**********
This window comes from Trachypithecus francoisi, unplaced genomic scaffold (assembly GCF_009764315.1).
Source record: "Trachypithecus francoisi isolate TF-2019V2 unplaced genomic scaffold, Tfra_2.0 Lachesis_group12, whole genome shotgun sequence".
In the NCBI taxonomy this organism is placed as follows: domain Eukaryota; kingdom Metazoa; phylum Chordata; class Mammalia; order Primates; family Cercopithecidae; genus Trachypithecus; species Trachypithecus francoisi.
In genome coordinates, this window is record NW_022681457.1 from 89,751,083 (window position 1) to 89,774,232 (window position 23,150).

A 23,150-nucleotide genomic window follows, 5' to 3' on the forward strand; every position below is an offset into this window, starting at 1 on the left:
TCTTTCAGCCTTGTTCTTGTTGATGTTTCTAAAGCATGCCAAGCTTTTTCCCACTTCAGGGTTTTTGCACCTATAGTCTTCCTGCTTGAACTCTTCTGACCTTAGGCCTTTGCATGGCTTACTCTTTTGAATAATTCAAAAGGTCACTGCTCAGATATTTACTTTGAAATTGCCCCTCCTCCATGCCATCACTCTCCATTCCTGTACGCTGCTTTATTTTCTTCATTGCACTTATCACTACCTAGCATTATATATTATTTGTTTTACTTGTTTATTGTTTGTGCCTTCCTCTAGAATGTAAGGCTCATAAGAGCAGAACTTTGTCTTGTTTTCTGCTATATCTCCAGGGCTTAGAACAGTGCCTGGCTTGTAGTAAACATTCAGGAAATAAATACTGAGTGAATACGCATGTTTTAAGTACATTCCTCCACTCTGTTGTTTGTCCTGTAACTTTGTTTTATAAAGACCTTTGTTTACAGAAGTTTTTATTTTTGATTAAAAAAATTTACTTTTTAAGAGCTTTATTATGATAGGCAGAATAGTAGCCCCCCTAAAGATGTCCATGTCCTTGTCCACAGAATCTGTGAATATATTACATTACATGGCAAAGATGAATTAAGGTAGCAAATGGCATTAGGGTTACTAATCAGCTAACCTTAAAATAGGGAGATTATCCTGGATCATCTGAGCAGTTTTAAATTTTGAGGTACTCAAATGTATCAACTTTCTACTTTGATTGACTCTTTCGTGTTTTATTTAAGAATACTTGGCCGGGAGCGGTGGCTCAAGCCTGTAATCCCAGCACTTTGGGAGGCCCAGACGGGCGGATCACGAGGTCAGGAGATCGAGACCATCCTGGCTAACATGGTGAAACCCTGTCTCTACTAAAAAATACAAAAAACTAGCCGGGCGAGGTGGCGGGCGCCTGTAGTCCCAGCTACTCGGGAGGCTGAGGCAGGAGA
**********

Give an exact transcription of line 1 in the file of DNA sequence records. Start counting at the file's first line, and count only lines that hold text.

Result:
This window comes from Trachypithecus francoisi, unplaced genomic scaffold (assembly GCF_009764315.1).